As a man, he was calm, thoughtful and cautious, of sound judgment, strong commonsense and very conscientious. Principle was to him as dear as life, and yet no man could have greater respect for the feelings and views of others. If he lacked somewhat the outward polish, he certainly possessed, in a very high degree, the true spirit of a Christian gentleman.
As a local preacher he was thoughtful and impressive, and was often cheered by visible results. During the earlier part of his time, for many years, he walked to and from his appointments, on an average, more than 150 miles a quarter, and preached, generally three times on the Sunday. It can be truly said of him, that he was “in labours more abundant.”
And, in commen with others of those early days, he had to suffer persecution – often being the butt of rotten eggs and other missives.
Once, while preaching at Staines, in the open air, he was taken to the police-station and given in charge, but, when afterwards discharged with a caution, he returned to his post and completed the service.
He was highly respected in the neighbourhood in which he lived, being ever ready with practical sympathy and support for every Institution and movement for the improvement of the neighbourhood and the good of the people.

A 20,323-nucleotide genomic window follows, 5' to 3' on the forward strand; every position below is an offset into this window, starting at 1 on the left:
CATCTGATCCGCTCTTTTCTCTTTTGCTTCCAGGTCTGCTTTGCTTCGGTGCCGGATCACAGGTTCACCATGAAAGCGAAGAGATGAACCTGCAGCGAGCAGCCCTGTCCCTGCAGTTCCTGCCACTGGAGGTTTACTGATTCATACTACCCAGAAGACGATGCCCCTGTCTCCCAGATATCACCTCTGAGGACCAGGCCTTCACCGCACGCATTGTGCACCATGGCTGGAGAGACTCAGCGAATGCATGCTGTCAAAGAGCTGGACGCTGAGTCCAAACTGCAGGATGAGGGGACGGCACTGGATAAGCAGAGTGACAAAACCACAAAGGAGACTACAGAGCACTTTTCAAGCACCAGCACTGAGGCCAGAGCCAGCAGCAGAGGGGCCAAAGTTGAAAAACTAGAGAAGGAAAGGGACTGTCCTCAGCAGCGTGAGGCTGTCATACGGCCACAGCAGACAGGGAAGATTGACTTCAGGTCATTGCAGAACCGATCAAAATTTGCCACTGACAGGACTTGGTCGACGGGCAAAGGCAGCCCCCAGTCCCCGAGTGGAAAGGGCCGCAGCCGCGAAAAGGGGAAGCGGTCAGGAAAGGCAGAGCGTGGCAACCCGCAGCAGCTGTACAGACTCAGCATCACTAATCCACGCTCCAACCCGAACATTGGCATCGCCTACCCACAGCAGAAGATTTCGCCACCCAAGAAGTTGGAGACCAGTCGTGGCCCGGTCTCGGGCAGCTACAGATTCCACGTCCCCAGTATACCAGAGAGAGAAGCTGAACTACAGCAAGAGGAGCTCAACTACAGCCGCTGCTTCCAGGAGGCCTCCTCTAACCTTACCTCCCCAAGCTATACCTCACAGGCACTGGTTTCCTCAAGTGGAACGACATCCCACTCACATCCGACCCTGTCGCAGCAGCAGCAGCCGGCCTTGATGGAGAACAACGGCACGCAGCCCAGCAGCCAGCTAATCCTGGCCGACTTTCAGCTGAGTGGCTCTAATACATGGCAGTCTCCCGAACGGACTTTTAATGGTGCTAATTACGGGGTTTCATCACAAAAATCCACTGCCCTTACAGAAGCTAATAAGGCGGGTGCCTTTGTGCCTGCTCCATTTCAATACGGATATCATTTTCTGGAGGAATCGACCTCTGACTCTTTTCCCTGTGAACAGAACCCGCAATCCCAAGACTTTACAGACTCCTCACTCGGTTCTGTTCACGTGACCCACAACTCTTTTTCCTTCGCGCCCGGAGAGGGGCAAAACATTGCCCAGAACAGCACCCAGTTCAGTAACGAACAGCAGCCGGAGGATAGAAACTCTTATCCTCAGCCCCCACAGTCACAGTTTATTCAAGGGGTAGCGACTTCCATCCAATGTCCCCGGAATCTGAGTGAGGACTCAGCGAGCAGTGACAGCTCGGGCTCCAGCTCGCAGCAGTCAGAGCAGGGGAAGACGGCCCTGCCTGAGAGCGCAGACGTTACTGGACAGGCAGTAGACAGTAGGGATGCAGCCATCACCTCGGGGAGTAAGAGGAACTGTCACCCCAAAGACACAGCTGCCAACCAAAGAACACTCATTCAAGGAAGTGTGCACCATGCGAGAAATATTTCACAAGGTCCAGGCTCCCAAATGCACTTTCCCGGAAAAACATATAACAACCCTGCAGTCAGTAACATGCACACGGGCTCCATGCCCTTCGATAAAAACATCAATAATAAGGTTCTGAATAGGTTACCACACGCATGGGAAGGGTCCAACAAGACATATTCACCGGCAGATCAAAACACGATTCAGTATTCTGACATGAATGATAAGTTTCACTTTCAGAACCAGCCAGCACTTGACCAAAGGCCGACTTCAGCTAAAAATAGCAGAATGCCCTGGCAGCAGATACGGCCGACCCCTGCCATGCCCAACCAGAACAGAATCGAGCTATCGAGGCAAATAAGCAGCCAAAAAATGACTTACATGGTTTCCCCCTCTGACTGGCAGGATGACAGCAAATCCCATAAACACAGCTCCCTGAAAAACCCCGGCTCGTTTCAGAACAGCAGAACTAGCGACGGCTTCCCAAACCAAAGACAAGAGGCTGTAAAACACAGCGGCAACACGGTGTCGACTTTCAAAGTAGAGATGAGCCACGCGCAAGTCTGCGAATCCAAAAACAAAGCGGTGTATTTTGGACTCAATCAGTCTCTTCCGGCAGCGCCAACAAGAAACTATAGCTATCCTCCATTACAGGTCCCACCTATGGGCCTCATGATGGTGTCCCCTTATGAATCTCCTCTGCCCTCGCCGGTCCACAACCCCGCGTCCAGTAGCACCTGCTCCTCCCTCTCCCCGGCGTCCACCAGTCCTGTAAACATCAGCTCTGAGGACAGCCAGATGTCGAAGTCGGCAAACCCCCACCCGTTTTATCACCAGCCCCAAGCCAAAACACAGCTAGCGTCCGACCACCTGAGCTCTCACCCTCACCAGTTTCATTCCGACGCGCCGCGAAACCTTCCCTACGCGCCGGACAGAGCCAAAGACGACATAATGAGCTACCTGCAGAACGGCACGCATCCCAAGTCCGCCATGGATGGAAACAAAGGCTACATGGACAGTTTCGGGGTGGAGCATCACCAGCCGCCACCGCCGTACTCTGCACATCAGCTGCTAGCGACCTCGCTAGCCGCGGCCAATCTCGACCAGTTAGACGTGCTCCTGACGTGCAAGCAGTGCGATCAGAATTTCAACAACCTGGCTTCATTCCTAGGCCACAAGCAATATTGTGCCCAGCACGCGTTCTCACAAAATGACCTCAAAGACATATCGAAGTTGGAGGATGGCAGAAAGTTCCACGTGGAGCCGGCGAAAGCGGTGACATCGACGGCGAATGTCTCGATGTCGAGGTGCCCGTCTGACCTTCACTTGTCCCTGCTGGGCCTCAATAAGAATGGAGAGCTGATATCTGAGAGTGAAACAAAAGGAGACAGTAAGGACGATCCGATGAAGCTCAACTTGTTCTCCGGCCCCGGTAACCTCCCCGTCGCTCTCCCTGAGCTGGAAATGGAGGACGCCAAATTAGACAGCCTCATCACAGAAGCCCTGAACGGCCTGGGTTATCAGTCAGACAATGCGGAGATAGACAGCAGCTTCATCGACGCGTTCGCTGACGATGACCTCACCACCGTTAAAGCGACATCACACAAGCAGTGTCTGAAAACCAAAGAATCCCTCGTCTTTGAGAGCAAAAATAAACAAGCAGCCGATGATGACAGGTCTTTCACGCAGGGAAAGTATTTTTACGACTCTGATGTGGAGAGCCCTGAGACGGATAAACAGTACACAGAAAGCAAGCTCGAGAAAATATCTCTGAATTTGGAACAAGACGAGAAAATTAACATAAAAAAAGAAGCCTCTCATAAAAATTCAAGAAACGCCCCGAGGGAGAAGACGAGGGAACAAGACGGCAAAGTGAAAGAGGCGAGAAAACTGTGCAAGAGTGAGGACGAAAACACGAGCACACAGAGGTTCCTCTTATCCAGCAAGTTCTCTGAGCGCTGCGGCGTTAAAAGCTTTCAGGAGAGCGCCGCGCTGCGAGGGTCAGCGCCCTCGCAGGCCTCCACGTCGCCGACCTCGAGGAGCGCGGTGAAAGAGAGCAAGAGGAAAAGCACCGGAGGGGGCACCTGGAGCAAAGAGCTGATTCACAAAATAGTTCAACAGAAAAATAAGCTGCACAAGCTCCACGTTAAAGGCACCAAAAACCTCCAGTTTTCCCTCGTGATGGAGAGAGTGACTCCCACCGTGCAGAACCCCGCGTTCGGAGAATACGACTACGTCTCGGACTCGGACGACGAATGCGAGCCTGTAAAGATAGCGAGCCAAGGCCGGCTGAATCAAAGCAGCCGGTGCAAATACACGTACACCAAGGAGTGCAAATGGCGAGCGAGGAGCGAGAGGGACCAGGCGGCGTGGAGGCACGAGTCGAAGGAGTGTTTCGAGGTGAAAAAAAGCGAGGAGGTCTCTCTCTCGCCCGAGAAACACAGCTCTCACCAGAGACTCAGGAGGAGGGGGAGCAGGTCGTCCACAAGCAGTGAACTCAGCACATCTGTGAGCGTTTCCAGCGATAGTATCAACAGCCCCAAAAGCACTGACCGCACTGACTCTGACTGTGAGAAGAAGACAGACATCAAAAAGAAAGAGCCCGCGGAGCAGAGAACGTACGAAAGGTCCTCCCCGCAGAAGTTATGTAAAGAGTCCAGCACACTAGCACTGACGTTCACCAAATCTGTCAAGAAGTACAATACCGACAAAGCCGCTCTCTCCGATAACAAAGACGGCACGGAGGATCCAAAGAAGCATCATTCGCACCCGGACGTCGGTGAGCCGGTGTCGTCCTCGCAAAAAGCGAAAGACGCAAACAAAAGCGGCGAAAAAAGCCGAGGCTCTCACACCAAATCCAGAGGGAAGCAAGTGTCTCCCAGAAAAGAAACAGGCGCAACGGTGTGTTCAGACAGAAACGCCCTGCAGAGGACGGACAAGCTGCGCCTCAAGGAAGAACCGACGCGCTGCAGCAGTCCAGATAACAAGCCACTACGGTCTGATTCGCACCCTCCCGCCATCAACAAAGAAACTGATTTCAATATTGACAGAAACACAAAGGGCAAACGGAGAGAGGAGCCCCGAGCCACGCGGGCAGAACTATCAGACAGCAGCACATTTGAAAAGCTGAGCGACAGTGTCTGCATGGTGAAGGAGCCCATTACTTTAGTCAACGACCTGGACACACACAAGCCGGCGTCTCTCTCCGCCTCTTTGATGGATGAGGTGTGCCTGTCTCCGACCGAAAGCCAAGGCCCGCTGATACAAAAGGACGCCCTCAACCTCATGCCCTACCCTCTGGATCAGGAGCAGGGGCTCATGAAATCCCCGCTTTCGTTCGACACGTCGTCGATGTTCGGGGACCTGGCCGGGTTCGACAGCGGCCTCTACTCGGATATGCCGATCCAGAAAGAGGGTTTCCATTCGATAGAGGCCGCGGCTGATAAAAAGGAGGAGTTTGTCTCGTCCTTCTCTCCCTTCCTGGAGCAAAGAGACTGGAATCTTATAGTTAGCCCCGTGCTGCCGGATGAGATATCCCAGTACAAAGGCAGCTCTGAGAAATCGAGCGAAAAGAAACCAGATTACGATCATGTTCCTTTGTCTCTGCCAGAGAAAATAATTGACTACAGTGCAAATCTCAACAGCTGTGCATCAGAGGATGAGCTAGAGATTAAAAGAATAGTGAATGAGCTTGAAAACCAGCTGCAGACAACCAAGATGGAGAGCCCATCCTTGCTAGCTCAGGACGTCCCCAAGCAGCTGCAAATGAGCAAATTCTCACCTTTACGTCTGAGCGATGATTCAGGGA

He espoused the cause of temperance at the time of his conversion, and was during the whole of his after-life a consistent example and enthusiastic advocate of its principles. His children and children’s children are life abstainers, and his two surviving sons – Samuel and Healen – are local preachers of many years standing, and are worthily treading in the footsteps of their father. May his mantle ever rest upon them.
He has gone to his higher service. Earth is poorer, but heaven is richer. His memory is fragrant and inspiring. His death was triumphant. His last words, after being asked if it was well with him in view of his approaching dissolution were: “Oh, yes! bless the Lord! Hallelujah! ”
The funeral was largely attended, and very impressive (all the bearers were local preachers) several ministers and laymen of his district being present, besides a host of local preachers and members of the Circuit, and friends representing the churches in the neighbourhood, as well as townspeople generally, all testifying to the high esteem in which our brother was held.
Census returns identify the following occupations for Healen.
- 1841 shoemaker
- 1851 shoemaker
- 1861 shoemaker
- 1871 bootmaker
- 1881 retired grocer
- 1891 insurance agent
- 1901 insurance agent & PM local preacher
Healen married Mary Coleshill (abt1808-1879) on 18 November 1838 at Lane End, Buckinghamshire. Census returns identify five children.
- Charles (1839-1874) – a grocer (1871)
- George (abt1842-1885) – a boot manufacturer and draper (1881)
- Healen (1844-1922) – a watch maker (1901)
- Samuel (1844-1913) – a builder
- Emma (1846-1929) – married Frank Stephen Streeter, a builder, in 1877
Primitive Methodist Magazine 1903/324
Census Returns and Births, Marriages & Deaths Registers